Mike Benner, APIL chief executive:
To have your life shattered, out of the blue, by an injury caused by the negligence of another person is almost unimaginable. To have to pick yourself up and try to rebuild that life must seem like an insurmountable challenge.
It cannot be done without help and, if you are such a victim of negligence, you are entitled to be able to rely on the law to provide it.
But the law can be a fragile thing, subject to erosion by lawmakers in Government who are all too often influenced by false myths and ignorance about the needs and motivations of injured people. A celebrity can sue for libel to protect a dented reputation without criticism. We are currently bombarded with invitations to claim up to £10,000 for being misled about diesel emissions. Yet there is an inexplicable tendency among some to see people who seek redress to help rebuild lives after injury as somehow less deserving.
If there were a league table of people thought to deserve help having suffered at the hands of others, injured people would almost certainly be at the bottom.
At its best, the Social Action, Responsibility and Heroism Act of 2015 was a waste of valuable parliamentary time because it did little more than re-state current law. But it was actually more sinister than that. Unedifying debate surrounding this piece of legislation painted a picture of a society rife with cheats and chancers rushing to make a fast buck from the compensation system. This picture was far from the truth and, in its irresponsible denigration of injured people, it was symptomatic of a wider and very damaging pattern.
One of the aims of the Legal Aid, Sentencing and Punishment of Offenders (‘LASPO’) Act of 2012 was to make victims of negligence pay for some of their legal costs out of their compensation, effectively saving money for the guilty party. The Government at the time (in)famously said that injured people should have ‘skin in the game’.
Many people don’t understand that compensation is calculated very carefully to ensure it meets the injured person’s practical needs, often for the rest of that person’s life, as well as the pain and suffering caused as a result of the injury – no more, no less. It is not calculated to cover legal costs attached to bringing a claim for compensation. New procedures introduced to mitigate the impact of the LASPO Act on injured people were never enough to start with and have been watered down again by further recent reform. So, the result of this legislation? Injured people are now routinely left without the full compensation they need to rebuild their lives because they have to use part of their damages to help pay for the costs of bringing a claim.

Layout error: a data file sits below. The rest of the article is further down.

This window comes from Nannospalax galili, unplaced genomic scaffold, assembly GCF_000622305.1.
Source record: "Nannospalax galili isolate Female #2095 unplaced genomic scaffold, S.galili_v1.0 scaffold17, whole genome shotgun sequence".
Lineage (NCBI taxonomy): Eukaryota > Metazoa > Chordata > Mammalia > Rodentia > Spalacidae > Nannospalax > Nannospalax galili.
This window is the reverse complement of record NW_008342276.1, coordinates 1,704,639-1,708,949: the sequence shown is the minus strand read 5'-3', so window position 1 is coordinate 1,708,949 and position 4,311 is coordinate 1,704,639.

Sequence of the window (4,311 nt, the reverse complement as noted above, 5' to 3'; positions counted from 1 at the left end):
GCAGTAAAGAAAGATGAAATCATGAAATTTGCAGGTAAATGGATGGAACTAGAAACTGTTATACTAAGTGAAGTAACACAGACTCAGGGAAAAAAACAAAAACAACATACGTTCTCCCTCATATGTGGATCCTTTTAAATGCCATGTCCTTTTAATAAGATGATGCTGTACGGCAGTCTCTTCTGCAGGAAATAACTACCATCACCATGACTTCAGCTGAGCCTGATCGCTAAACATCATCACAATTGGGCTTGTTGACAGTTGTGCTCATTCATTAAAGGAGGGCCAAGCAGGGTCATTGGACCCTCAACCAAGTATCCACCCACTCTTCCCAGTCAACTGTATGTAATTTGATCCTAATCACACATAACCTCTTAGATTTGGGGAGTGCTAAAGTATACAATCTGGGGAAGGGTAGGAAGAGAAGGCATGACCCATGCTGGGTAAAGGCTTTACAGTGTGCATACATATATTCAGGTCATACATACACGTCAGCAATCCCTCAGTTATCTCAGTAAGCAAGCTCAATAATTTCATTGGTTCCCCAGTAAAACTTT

The Government’s justification for the Act was to tackle a so-called ‘compensation culture’ (which had already been proven by several Government studies not to exist) and to restore balance between injured people and those who have caused the injuries. Let’s just think about that for a moment. How can there ever be ‘balance’ between someone who has injured another person and the person who is on the receiving end of that injury? There is only ever a serious imbalance in favour of the guilty party and the LASPO Act just made it worse.
Five years after the introduction of this legislation came the Civil Liability Act – another blow to victims of negligence with catastrophic injuries who need to invest their compensation to try to ensure it lasts for the rest of their lives. In passing this legislation the Government seemed to believe that people with life-changing injuries behave like city stockbrokers, earning much more from stocks and shares than the courts intended. The idea is totally out of touch with reality. And in its obsession with preventing injured people from receiving too much compensation, the Government has only succeeded in making life more difficult for vulnerable people.
Our law-makers and opinion-formers must be helped to understand what it is like to have a life devastated by needless injury and what is needed to help people to rebuild their lives. Only then will injured people find themselves at the very heart of the personal injury process.
This is what the Rebuilding Shattered Lives campaign is all about. It matters because negligence wrecks lives. It can happen to anyone. It could happen to you.